Space Sheroes!

So I wrote a post a few months ago about how living in Houston opened my eyes to the banally evil culture of NASA and how unsettling it is to live in a city built explicitly on a war n’ oil/ military industrial economies. I stand by it, but I had the opportunity to indulge in some family entertainment out in Clear Lake City today, and it’s softened my heart a little to the dream of space science. Moreover, I was able to get beyond the cringeworthy Methodist mom look Lisa Nowak sported, and realize what it means for women to be part of the space program, and the underestimated genius of astronaut style.

Obviously, we have Dr. Sally Ride. First American woman in space, and hot stuff!

Judith Resnik (who sadly died in the Challenger), was quoted as saying “It doesn’t take an unfeminine woman to be an astronaut, or a hypermasculine unfeeling man… It’s about people in space!” What do they say about women named Judy all being feminists?

Mae Jemison, first African American woman in space, also very chic. She also guest-starred on ST:TNG.

Anna Tingle Fisher took a six-year leave of absence from NASA to raise her kids. Yay for NASA and family flexibility.

More recent women astronauts include Joan Higginbotham, a proud Delta who brought a DST founder’s banner on board the shuttle.

So this fall, timeless Space Woman style! Hair has to be neat (think zero gravity!) – bobs, shags. Bomber jackets, polo shirts, patches, aviator glasses, long underwear. Lots of powder blue, navy, olive green and orange!


carrying the torch

The silver lining of spending several days in Oklahoma City was the Women’s fucking College World Series being held within miles. On at the bar on every tv, with fans and associated individuals (which consist of two major subgroups: middle aged middle american lesbians and dads n’ daughters. Pretty much everything I ask for in anonymous group dynamics watching) in the midst everywhere.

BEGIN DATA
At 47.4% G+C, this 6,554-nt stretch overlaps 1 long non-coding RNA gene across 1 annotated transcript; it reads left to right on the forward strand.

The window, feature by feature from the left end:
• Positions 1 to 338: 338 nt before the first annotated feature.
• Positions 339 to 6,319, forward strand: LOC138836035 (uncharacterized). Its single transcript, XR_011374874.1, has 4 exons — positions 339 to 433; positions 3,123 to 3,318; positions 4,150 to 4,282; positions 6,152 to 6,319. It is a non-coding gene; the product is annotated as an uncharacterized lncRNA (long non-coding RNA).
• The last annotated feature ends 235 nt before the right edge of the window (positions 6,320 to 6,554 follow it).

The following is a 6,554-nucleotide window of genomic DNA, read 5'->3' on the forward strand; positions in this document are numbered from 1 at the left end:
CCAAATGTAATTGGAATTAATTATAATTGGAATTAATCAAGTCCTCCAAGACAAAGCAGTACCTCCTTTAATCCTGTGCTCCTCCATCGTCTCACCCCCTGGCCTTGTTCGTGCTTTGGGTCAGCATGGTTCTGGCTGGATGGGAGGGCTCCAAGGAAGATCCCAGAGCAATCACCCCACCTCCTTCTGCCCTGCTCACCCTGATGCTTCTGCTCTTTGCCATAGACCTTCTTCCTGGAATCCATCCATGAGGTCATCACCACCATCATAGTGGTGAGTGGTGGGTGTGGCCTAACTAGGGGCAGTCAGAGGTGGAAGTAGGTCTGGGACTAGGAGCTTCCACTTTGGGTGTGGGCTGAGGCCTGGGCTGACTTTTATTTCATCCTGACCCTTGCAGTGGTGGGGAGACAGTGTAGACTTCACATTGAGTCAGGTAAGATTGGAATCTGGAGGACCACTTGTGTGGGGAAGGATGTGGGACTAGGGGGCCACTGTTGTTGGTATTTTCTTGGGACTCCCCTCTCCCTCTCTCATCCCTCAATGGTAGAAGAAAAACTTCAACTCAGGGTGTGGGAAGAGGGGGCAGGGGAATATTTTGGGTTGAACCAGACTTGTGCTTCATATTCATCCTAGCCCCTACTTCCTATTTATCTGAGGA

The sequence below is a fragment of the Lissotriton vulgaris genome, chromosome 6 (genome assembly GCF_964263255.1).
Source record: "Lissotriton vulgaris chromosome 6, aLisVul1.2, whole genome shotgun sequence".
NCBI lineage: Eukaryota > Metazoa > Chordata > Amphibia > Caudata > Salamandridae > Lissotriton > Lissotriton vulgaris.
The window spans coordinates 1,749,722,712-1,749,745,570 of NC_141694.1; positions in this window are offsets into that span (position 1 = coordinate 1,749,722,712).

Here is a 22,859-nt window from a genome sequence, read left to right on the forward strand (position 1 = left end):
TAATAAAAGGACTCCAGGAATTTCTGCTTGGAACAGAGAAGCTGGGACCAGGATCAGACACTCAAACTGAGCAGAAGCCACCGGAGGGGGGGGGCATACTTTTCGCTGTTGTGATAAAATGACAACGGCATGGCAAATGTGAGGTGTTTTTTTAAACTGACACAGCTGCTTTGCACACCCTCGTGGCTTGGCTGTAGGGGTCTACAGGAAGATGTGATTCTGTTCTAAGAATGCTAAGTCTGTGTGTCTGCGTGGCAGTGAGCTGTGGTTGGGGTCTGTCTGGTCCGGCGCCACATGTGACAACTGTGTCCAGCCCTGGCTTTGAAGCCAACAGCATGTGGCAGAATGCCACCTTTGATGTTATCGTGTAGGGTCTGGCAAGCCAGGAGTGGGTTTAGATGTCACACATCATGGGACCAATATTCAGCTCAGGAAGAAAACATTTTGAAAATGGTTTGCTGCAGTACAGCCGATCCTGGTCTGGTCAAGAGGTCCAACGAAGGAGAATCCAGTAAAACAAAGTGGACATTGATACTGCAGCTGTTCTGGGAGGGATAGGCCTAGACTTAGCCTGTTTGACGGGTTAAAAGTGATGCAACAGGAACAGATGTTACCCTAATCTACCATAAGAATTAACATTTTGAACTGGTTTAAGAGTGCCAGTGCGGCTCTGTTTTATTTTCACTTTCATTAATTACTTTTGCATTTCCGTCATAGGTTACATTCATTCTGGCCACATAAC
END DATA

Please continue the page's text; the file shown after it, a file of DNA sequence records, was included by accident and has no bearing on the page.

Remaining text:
Baseball to me is boring and outdated, and this is something that alienates me from both medium-sensitive academic dudes and my latin american heritage. But women’s softball is girls getting educations and competing fiercely for something else other than male attention (ie punk) or good girl hoop jumping shit (ie school, working at a nonprofit), and in the end, attracting an audience and cultivating egos. And seriously: satin uniforms, french braids, sequined headbands and eye black.

At that first Homo a Go Go, they screened Times Square. The next night, everyone was wearing eye black, and six months later…

But clearly, while we were spreading scabies and longing for a real reunion of The Need, some of our sisters said “carpe diem” to Title IX and then TOOK IT UP A NOTCH.


Which makes me a little queasy at the thought that some of the most thriving directions of feminism in my own teen/adult years were those that were slightly removed from the most common of experiences in most women’s lives. In my classes, in our circles, we talked a lot about sex workers, and the intersexed, and genderqueer, even though most of us were biologically and socially identified as women, who were not and never were sex workers, who were either taking out student loans or living off parents or living in murkily imposed poverty with not so much thought about the future. I’m not saying that we shouldn’t have talked about this stuff so much, even though so few of those in the discussion were actually faced with a practical reality of what we were talking about. Such is youth, I guess.

And I’m not saying that it’s irrelevant to examine your own complicity, however remote, in others’ oppression. Or that the new feminist guarde should have held itself back. But I can’t help but wonder if all this hot button issue talk was at the expense of furthering the real and practical goals that second wavers broke so much ground for us to have. Maybe as young women, going to college, being in bands, going on tour and going to dance parties and generally getting the opportunity to be in charge of our own lives so much more than any other group of women in history, we should have talked more about some commonalities of experience: work, financial indpendence, building community and being able to really make your own decisions. Maybe we should start now and be a little more aware of our own complicity in our adult lives.